Monday, 16 April 2018

Book Blog Tour: Ghosts and Exiles by Sandra Unerman...

Spellhaven is no more, but its spirits remain.

About the Book:

Tilda Gray hates Spellhaven, the city where her husband was born, even though she has never set foot in the place, and she does not believe in the magic it’s supposed to have held. Now her husband is dead, she would rather avoid any mention of the city. But her sons, Nicholas and James, have befriended Hugo, a young boy threatened by forces none of them understand. When Hugo's uncle and guardian, Stephen Cole, visits the Gray family to ask for help, Tilda agrees against her better judgement. Between them, as they search for ways to banish or at least help Hugo cope with the ghosts that are driving him mad, they seek out the dubious aid of the exiles from Spellhaven. In doing so they must face new dangers and unknown magic, unlike anything Tilda could have believed possible.

Book Details:

Print Length: 300 pages
Publication Date: April 17, 2018
Genre(s): Magical Realism, Historical Fantasy

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Read an Exclusive Excerpt:

‘But how?’ Stephen tried not to shout. ‘They say he talks to you. Is that what he told you?’
‘He didn’t need to,’ Nicholas said.

‘It’s the other way round,’ James said. ‘Howler talks to Nick because he already knows about the ghosts.’

The room felt cold suddenly, bleak as the bare trees out in the garden. Stephen wished himself back in Chambers, insulated by the shelves of Law Reports in their leather bindings. ‘And where do you come in?’ he asked James.

‘I’m interested in Howler as a scientific study. He’s in the wrong form, of course, but one doesn’t let that interfere with anything important.’

Nicholas had resumed his silence. Stephen could not read the look on Mrs. Gray’s face but he hurried to speak before she could. ‘Then please will you explain. Has Hugo seen a ghost at the school?’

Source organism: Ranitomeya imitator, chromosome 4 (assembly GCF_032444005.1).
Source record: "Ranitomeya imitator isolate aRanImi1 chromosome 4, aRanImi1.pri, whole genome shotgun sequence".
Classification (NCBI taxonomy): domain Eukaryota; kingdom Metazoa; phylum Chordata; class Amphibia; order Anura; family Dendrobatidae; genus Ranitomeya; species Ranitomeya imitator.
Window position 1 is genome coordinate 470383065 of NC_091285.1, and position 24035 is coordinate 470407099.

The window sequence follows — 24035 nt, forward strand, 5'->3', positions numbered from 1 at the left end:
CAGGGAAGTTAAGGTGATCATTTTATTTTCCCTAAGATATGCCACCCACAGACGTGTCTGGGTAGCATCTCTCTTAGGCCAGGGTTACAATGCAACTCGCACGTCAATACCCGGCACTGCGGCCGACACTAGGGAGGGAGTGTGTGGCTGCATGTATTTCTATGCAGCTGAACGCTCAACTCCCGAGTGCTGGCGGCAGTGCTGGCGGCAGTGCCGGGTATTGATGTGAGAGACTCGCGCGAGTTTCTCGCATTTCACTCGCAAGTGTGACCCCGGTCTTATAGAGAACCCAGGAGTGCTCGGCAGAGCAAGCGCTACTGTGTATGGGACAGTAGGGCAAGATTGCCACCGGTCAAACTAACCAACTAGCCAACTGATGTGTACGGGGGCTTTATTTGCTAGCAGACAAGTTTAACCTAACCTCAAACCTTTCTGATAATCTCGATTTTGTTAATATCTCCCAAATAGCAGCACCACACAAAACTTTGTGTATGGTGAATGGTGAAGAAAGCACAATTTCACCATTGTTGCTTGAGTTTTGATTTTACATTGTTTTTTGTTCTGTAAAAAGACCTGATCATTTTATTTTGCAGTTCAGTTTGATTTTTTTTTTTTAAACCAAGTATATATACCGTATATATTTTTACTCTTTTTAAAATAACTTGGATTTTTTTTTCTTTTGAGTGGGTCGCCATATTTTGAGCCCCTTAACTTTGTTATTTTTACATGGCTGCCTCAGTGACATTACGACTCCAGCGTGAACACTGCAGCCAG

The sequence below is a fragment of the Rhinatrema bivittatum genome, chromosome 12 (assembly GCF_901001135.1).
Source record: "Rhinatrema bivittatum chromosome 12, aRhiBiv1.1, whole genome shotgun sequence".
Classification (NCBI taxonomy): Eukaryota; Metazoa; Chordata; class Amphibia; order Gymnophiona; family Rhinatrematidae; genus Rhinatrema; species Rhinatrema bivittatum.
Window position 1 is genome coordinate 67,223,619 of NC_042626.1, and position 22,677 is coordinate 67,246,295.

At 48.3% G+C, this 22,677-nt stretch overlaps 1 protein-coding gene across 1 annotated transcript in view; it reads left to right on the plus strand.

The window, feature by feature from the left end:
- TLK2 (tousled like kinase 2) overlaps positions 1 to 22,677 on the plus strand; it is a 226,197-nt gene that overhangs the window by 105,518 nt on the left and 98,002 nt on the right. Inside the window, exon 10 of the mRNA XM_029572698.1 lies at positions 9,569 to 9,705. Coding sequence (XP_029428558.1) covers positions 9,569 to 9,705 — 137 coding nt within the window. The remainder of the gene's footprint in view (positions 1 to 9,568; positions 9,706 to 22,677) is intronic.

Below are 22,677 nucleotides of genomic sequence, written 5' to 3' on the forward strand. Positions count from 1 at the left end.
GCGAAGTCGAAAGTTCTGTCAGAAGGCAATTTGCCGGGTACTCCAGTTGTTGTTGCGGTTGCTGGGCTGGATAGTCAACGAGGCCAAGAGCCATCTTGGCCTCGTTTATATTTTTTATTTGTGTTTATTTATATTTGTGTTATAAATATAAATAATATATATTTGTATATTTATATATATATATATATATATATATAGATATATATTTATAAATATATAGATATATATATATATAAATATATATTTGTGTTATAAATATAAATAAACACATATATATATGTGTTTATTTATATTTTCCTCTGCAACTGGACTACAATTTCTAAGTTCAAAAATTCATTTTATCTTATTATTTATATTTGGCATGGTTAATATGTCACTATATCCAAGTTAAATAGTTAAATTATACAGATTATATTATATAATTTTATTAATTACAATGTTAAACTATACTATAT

‘Wherever he goes, not just at school. They won’t leave him alone but nobody else can see them or hear them. They curse at him and make fun of him: that’s what he can’t stand.’

‘Enough!’ Mrs. Gray’s voice was not loud but sharp. ‘James, if you are making up this nonsense, I’m ashamed of you.’

James looked wounded. ‘That’s what people say to Howler whenever he tries to explain.’

‘Some people don’t believe in ghosts,’ Stephen said, ‘especially if they can’t see anything themselves.’

James stared at him. ‘Do you believe in them, sir?’

Stephen did not know how to answer. For years, the War had brought him nightmares which seemed as real and as painful as the encounters with ghosts some of his old comrades described, but he did not want to talk about that now. ‘Isn’t it what Hugo believes that matters?’

‘He’s not making it up,’ James said, ‘Nick can tell.’

The others turned to look at Nicholas, who shrugged. ‘I can sense the ghosts.’

‘Sense them how?’ Stephen asked. ‘What exactly have you seen? Or heard?’

Nicholas shrugged again.

‘I will not have this,’ Mrs. Gray said. She looked at her hands gripped in her lap and spoke more to herself than anyone else. ‘I thought better of the school than to let the boys fall into this kind of hysteria.’

‘Forgive me for asking but does your faith prohibit a belief in ghosts, Mrs. Gray?’ Stephen asked.

‘I lost my faith some years ago, if I ever had any,’ she answered and he was shocked that she should speak so openly in front of the boys, ‘but I know what troubles people inflict on themselves if they let imagination run riot.’

She stood up and Stephen rose with her as she said, ‘I’m sorry, Mr. Cole. Whatever is wrong with your nephew, he is plainly doing Nicholas no good. I think they should be kept apart from one another.’


‘...Spellhaven is an intriguing novel with no easy answers or way out, which means you can keep rereading it and drawing different conclusions every time. Jane is never going to be entirely happy and settled in life – but would she ever have been, even without her magical summons? 
Refreshingly, it does not appear to be part of a series: that ending ambiguity is all you’re getting and it will keep buzzing at the back of your mind for days.’ ~ Ben Jeapes, author of Phoenicia’s Worlds and other SF novels, from the BSFA review

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Meet the Author:

Sandra Unerman lives in London in the UK. When she retired from a career as a Government lawyer, she undertook an MA in Creative Writing at Middlesex University, specialising in science fiction and fantasy, and graduated in 2013. Since then, she has had a number of short stories published. Her latest stories are in Sword and Sorcery magazine, June 2017, and Fall into Fantasy, an anthology from Cloaked Press. She writes reviews and articles for the British Science Fiction Association and the British Fantasy Society. She is a member of London Clockhouse writers and other writing groups. Her interests include history, folklore and medieval literature.

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